The small shops in Estonia are filled with colorful handmade textile art – colorful, knitted mittens, fine lacy shawls, vibrant striped skirts and bolts of woven cloth and fanciful, felted hats. Wandering the artists’ guilds, studios and shops in 2017, it’s hard to imagine the conditions its craftspeople endured during the country’s fifty-year Soviet occupation when all art had to be produced and sold in Soviet collectives under the restrictions of Soviet censored themes. That Estonian handicraft tradition survived the occupation is due in no small part to the persistence of its craftswomen. Check out my Global Comment story here.
Music in Estonia isn’t limited to celebrations of its strong tradition of choral music. The capitol city of Tallinn puts on Tallinn Music Week, a weeklong festival in March/April showcasing all forms of contemporary music, the arts, theatre, food and architecture using the city’s bookstores, bike shops, art galleries, bakeries, tech incubators, home decoration stores and shopping centers as venues. It’s a full-on sensory experience, an opportunity to explore Tallinn’s nooks and crannies and much of it is free to the public. Read about my experience here.
It’s intimidating enough to cross the threshold of a spa and sauna with its various treatments that include ingredients sounding more like they belong in a dessert and the vulnerability of being naked. Imagine doing it in another country where you don’t speak the language and there’s a spa menu of 149 possibilities. And it involves flailing yourself with a whisk of tree branches. The spa and sauna culture in the northern Baltic country of Estonia is a combination of Finnish and Russian spa tradition with a twist that’s uniquely Estonian. A twist so rare and embedded in culture that UNESCO designated it a global treasure. I was intrigued enough that I overcame intimidation and walked across the threshold of two historic spas in the country’s capitol of Tallinn. You can read about it here.
It was the power of choral singing that sustained the Estonian people during their fifty years behind The Iron Curtain. There are over 700 choirs in the tiny country of Estonia and from 1987 to 1991, the power of unified choir voices singing forbidden songs became a resistance tool in the country’s effort to gain independence. Check out my latest article in Global Comment.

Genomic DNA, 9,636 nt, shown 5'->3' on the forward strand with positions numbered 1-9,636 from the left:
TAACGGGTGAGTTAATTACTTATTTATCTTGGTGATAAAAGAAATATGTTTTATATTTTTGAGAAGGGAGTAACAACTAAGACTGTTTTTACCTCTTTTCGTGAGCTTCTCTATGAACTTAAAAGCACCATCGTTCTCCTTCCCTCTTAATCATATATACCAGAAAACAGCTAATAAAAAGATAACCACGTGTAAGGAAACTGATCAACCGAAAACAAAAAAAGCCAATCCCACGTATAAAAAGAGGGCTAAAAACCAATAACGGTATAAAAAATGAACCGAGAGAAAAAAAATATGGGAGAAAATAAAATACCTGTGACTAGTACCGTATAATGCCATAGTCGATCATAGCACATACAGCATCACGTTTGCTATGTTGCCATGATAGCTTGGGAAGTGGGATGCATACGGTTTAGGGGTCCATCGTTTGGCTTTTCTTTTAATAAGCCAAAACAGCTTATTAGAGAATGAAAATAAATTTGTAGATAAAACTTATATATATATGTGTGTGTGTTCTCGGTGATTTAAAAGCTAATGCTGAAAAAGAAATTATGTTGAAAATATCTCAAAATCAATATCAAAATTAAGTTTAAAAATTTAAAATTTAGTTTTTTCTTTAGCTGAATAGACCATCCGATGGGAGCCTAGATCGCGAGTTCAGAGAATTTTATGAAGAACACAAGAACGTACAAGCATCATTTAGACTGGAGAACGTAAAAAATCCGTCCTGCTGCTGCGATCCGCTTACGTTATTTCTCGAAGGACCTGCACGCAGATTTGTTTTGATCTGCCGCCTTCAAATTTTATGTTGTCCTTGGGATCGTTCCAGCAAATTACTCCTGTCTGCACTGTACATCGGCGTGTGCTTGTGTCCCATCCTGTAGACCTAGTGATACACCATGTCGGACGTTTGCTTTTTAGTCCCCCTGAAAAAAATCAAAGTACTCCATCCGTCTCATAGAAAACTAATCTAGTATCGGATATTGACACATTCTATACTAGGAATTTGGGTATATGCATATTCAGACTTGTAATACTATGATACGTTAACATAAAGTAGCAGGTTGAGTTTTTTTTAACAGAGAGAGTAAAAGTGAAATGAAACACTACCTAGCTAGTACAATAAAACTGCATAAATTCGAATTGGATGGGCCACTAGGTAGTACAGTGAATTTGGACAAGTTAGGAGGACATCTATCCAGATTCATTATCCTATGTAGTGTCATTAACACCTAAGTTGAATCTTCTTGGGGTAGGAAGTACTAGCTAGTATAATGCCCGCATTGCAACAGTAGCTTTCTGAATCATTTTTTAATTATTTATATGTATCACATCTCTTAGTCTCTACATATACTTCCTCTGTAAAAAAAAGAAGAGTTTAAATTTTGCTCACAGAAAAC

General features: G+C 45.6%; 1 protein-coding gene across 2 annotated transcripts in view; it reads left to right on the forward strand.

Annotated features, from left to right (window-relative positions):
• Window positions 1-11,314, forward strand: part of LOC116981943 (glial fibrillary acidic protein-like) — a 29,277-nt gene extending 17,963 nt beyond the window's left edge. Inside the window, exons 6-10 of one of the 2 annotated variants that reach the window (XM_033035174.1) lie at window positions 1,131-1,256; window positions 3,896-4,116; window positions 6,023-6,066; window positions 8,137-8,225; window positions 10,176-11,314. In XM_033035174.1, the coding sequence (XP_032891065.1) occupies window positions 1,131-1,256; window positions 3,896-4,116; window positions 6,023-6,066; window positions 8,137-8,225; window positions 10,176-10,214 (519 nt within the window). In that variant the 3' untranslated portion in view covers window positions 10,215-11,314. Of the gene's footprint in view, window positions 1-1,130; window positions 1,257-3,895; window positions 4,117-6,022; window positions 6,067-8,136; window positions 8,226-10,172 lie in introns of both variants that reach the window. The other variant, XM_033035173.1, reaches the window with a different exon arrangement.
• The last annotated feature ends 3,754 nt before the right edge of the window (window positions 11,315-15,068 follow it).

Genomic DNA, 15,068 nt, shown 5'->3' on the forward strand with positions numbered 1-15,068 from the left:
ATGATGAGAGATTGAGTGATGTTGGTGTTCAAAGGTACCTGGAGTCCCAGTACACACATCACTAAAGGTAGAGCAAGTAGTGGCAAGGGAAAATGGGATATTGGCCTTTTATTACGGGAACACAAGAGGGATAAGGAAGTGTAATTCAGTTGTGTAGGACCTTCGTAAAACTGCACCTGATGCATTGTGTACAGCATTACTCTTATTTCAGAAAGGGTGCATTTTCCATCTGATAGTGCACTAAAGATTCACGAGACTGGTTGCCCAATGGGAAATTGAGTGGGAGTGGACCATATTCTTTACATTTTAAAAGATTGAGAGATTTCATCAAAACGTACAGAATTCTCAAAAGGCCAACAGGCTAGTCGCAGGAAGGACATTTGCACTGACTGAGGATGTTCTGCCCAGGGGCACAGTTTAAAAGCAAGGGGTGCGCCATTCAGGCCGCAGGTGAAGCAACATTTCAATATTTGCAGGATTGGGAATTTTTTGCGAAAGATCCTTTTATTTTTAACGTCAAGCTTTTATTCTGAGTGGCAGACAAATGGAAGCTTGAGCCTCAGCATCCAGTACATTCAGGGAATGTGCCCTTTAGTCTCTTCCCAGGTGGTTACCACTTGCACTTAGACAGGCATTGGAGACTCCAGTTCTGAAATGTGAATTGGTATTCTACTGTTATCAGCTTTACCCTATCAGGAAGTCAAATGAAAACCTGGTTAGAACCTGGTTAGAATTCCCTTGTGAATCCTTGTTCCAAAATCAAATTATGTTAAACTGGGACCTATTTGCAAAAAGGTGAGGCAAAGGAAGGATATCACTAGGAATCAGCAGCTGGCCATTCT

I really dislike airport sleeping. Really dislike it. That’s not to say I haven’t been forced to catch up on much needed slumber on an airport layover. There was that time my flight landed in Singapore after midnight and I (exhausted because I don’t sleep in the cozy confines of budget coach airplanes) inadvertently wandered into the no exit, chairless holding pen for the next leg of my flight to Nepal and spent the ensuing seven hours sleeping on the cold tile floor. Alone. Clutching my backpack. Then there was the time I got kicked out of both the closed Burger King and closed McDonalds in the Beijing airport because I tried to catch some shuteye on their plastic benches during a nine hour overnight layover. And the time I missed my connection in the Istanbul airport and though it has a handy airport hotel for which I would have gladly paid their exorbitant price to lie flat on a bed, the connecting flight they re-booked me on kept getting delayed. Throughout the night, the agent regularly warned passengers to stay in the area because it could depart at any time. Nine hours of dozing while caffeinated later, I finally boarded the plane. These were not experiences I had in my supple-bodied twenties. No. They happened in my AARP subscribing years when tile floor and Burger King beds do a number on you.
That’s why I was so thrilled to find the website Sleeping In Airports.
The website shares timely information submitted by passengers organized by individual airport guides from all over the world on everything you need to know if stuck on a long layover. It also lists best and worst airports rated by actual customers. For example, about my home airport, SeaTac in Seattle it says:
- Since this is a 24 hour airport, you can stay in the secure/airside area at night.
- Several reviewers warned of loud TVs and announcements, even late at night, so earplugs are recommended if you want to sleep.
- Airside – Most of the seats in Seattle airport are partitioned by armrests. However, there are long, padded benches that are nice for sleeping around Gate A14 or near the end of Concourse C (Gate 10). Avoid C9 and C17, as there are a lot of TVs in the area. The S concourse has padded benches near the center of the terminal.
- Eye shades may come in handy as some areas tend to be bright at night.
- There are lots of soft black seats with NO arms at the Southwest Airlines B8 gate!! (Juju – August 2016)
- Landside – There is a meditation room on the 2nd level of the main terminal that offers peace, quiet, and comfy benches. Beyond that, places to sleep are limited.
I’m flying to Estonia via Amsterdam in a few weeks and was thrilled to find both the Amsterdam and the Tallin, Estonia Airports on the website’s Top Ten List of Best Airports in Europe. Tallin is #3 and Amsterdam is #9. Both airports have comfortable plush sleeping chairs and libraries and the Tallin Airport has the added bonus of announcements performed by jazz and opera singers. Imagine that. No echoing nasal voiced announcements but rather the melodious voices of vocal artists reminding me that I need to get out of my plush sleeping chair to catch my flight home.